One of the key assumptions in the study was that farmers in the region grow enough of 28 kinds of fruit and vegetables to meet demand, based on population, during a typical growing season (about four months of the year) and longer for crops that could be stored, such as onions or garlic. The study did not include potatoes, sweet corn, pumpkins, apples, grapes, cranberries and cherries because ample supplies of those crops already are being grown in the region.
In the first scenario, increased production of 28 fruits and vegetable crops in those six states could mean about $882 million in sales at the farm level, more than 9,300 jobs and about $395 million in labor income. An estimated 270,025 acres would be needed to produce those crops, roughly equivalent to the average amount of cropland in one of Iowa’s 99 counties.
Although relatively few acres would be required to significantly increase fruit and vegetable production in the region, the study found that the job also gains could be significant, compared to the number of jobs currently generated by the same amount of land under conventional agricultural production.
Another key assumption was that half of the increased production would be sold in producer-owned stores, resulting in additional impacts on regional economies. The six-state region would need about 1,405 establishments staffed by 9,652 people earning $287.64 million in labor incomes.
In Iowa, increased fruit and vegetable production could mean farm-level sales of about $61.4 million, with a potential retail value of $230.1 million and a total of 657 farm-level jobs, compared to the 131 jobs currently generated from this acreage under corn and soybean production. If 50 percent of this production were directly marketed in-state, it would require 98 fruit and vegetable establishments that would require 672 jobs.
“This the first multi-state study in the Midwest to examine potential economic benefits from increased regional fruit and vegetable production and marketing,” said Leopold Center Associate Director Rich Pirog, who has worked with Swenson on a number of related projects in Iowa and coordinated the regional partners for this study. “Since the same assumptions were made across all of the states in the study, we can examine both state-level and regional potential impacts.”
A second scenario in the study looked at 28 metropolitan areas with populations that exceed 250,000 in and near the six-state region. Swenson’s previous modeling work has shown that potential demand from metro areas for locally grown food could nearly triple fruit and vegetable production in surrounding rural communities, and those regions often cross state lines. Cities such as Omaha, St. Louis and Cincinnati were included in this scenario because a portion of their markets was within 150 miles of the six-state region, the distance that farmers could travel to sell their crops and remain competitive.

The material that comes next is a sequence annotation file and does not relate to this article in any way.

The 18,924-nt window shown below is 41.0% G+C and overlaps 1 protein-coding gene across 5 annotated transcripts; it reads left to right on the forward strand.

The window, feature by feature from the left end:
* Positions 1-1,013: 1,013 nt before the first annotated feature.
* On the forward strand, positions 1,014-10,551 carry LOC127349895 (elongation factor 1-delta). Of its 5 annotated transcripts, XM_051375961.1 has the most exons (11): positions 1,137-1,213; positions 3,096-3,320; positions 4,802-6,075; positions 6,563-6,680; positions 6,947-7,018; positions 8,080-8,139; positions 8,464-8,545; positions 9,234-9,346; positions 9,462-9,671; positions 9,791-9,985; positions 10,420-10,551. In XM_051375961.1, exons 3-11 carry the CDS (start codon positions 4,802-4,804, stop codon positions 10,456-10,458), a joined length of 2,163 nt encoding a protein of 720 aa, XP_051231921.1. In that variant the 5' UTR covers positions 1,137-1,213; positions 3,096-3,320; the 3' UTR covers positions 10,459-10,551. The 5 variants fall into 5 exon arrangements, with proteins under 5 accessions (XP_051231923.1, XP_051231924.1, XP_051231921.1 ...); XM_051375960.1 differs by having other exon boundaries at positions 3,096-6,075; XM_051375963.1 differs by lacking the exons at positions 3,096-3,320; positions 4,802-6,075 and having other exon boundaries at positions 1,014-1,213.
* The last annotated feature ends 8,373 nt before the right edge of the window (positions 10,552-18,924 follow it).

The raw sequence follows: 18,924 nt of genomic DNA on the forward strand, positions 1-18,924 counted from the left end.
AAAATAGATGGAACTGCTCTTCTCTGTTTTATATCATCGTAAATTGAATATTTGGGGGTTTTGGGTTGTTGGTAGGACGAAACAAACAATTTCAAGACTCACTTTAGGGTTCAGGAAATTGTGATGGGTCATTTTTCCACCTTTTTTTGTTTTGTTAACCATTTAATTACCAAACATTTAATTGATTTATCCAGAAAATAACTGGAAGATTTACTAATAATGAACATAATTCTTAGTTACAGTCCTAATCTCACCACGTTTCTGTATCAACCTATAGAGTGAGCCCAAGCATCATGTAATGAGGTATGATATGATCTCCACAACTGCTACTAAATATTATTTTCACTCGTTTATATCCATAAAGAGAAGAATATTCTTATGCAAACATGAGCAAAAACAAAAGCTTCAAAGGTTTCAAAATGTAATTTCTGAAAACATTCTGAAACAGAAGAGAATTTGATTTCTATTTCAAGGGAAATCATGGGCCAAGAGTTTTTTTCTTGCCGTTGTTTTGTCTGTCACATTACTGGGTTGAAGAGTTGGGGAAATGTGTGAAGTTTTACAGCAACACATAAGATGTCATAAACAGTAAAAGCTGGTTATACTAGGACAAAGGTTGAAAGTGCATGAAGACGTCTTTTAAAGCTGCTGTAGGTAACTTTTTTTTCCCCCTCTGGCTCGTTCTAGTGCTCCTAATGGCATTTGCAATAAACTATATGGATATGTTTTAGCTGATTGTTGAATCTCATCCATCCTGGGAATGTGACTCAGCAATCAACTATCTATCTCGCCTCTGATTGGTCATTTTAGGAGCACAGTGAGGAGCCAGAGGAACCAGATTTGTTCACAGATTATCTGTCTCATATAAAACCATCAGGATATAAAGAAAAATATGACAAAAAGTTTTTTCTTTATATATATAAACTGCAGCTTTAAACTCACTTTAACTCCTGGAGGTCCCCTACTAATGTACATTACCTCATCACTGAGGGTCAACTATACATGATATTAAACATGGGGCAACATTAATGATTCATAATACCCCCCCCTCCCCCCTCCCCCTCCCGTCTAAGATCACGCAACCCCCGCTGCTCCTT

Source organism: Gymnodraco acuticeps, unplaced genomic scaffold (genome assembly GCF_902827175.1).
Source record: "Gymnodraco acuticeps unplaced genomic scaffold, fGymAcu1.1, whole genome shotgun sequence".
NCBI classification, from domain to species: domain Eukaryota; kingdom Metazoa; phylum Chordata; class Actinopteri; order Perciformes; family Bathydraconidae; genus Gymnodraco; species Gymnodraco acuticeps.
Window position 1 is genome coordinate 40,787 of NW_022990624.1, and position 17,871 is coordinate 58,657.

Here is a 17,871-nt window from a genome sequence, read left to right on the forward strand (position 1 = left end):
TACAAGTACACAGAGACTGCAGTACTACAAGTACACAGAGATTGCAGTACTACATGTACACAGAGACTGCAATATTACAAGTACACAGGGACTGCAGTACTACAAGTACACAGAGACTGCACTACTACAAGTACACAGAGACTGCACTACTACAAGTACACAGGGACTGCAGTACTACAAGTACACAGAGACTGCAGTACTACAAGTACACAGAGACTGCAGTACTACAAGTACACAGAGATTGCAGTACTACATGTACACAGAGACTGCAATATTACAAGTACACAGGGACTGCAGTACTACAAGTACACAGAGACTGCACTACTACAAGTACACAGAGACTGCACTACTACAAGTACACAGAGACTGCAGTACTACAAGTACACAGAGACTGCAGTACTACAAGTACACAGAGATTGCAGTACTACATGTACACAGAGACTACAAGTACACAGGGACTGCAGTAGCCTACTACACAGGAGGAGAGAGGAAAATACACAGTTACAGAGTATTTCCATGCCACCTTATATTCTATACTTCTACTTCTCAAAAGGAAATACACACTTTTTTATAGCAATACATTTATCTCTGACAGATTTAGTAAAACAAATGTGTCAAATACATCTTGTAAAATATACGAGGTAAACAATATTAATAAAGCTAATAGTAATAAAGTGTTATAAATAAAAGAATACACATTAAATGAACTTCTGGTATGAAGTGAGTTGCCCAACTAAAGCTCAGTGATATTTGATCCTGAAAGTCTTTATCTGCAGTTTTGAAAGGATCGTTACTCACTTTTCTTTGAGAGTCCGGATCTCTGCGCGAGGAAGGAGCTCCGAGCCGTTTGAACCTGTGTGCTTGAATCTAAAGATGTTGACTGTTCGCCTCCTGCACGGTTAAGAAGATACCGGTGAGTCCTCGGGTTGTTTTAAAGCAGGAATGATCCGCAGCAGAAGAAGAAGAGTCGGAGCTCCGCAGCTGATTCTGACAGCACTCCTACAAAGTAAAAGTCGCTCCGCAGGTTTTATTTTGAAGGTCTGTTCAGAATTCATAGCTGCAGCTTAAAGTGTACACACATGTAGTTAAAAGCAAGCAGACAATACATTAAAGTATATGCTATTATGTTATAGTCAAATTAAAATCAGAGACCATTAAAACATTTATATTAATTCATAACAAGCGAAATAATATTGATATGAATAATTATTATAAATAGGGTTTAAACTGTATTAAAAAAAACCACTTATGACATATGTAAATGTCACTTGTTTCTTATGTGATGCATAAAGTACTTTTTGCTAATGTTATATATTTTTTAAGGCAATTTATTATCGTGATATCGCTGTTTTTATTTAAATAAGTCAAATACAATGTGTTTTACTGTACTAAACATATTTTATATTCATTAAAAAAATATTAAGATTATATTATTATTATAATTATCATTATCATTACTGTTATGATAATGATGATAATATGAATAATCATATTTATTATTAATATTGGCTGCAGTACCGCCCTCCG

Swenson estimates that increased fruit and vegetable production for the 28 metro markets would result in $637.44 million in farm-level sales and 6,694 farm-level jobs, compared to 1,892 jobs under corn and soybean production. The farmer-retail direct economic impact portion of this activity would generate 6,021 jobs.
Increased fruit and vegetable production in Iowa to meet demand for regional metro areas would mean $34 million in Iowa farm sales and 364 jobs, compared to the 72 jobs currently generated from this acreage under corn and soybean production. The farmer-retail direct economic impact portion of this activity would generate an additional 263 jobs.
Swenson warned that economic values from the two scenarios should not be added together. He explained, “The first scenario provided state-only estimates with economic values compiled from each state’s farmers and each state’s consumption. The second analysis evaluated individual counties within the six-state region and their capacity and potential to produce fresh fruits or vegetables, and was indifferent to state boundaries.”
This analysis estimates the total value of fruit and vegetable production in each scenario, and does not account for existing production. To determine a net increase in jobs or labor incomes, additional research would be needed. Swenson noted that the region has the capacity to grow enough fruits and vegetables to reach targets outlined in the study.
The research was funded primarily by a grant from the Leopold Center for Sustainable Agriculture at Iowa State University. Other organizations provided funds to purchase state-level data sets used in the analysis. Among them were the Fresh Taste Initiative in Illinois, the Institute for Agriculture and Trade Policy, the Minnesota Institute for Sustainable Agriculture at the University of Minnesota, Land Stewardship Project, Center for Integrated Agricultural Systems – University of Wisconsin, the Michael Fields Agricultural Institute, Indiana Cooperative Development Services, Michigan Food and Farming Systems and the C.S. Mott Group for Sustainable Food Systems at Michigan State University.
The full report, “Selected Measures of the Economic Values of Increased Fruit and Vegetable Production and Consumption in the Upper Midwest,” is on the Leopold Center web site at: http://www.leopold.iastate.edu/research/marketing_files/midwest.html
For more information, contact Pirog at (515) 294-1854, or firstname.lastname@example.org.